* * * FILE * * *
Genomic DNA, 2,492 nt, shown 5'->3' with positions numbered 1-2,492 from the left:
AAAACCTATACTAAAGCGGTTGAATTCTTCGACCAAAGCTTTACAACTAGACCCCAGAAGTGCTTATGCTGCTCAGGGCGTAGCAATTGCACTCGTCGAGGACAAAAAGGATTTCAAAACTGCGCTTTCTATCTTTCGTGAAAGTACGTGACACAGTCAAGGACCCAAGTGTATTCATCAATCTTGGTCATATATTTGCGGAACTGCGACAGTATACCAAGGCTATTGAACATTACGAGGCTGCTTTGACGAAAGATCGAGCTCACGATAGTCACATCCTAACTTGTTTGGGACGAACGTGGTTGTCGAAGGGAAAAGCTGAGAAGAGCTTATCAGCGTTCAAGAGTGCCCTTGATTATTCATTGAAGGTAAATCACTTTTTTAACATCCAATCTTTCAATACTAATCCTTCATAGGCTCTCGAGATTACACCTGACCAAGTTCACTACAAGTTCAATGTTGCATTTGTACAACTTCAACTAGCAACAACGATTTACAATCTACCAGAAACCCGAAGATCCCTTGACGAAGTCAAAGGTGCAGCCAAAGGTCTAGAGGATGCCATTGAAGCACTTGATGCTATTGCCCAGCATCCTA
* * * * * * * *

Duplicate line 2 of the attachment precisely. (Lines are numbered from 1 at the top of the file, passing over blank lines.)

AAAACCTATACTAAAGCGGTTGAATTCTTCGACCAAAGCTTTACAACTAGACCCCAGAAGTGCTTATGCTGCTCAGGGCGTAGCAATTGCACTCGTCGAGGACAAAAAGGATTTCAAAACTGCGCTTTCTATCTTTCGTGAAAGTACGTGACACAGTCAAGGACCCAAGTGTATTCATCAATCTTGGTCATATATTTGCGGAACTGCGACAGTATACCAAGGCTATTGAACATTACGAGGCTGCTTTGACGAAAGATCGAGCTCACGATAGTCACATCCTAACTTGTTTGGGACGAACGTGGTTGTCGAAGGGAAAAGCTGAGAAGAGCTTATCAGCGTTCAAGAGTGCCCTTGATTATTCATTGAAGGTAAATCACTTTTTTAACATCCAATCTTTCAATACTAATCCTTCATAGGCTCTCGAGATTACACCTGACCAAGTTCACTACAAGTTCAATGTTGCATTTGTACAACTTCAACTAGCAACAACGATTTACAATCTACCAGAAACCCGAAGATCCCTTGACGAAGTCAAAGGTGCAGCCAAAGGTCTAGAGGATGCCATTGAAGCACTTGATGCTATTGCCCAGCATCCTA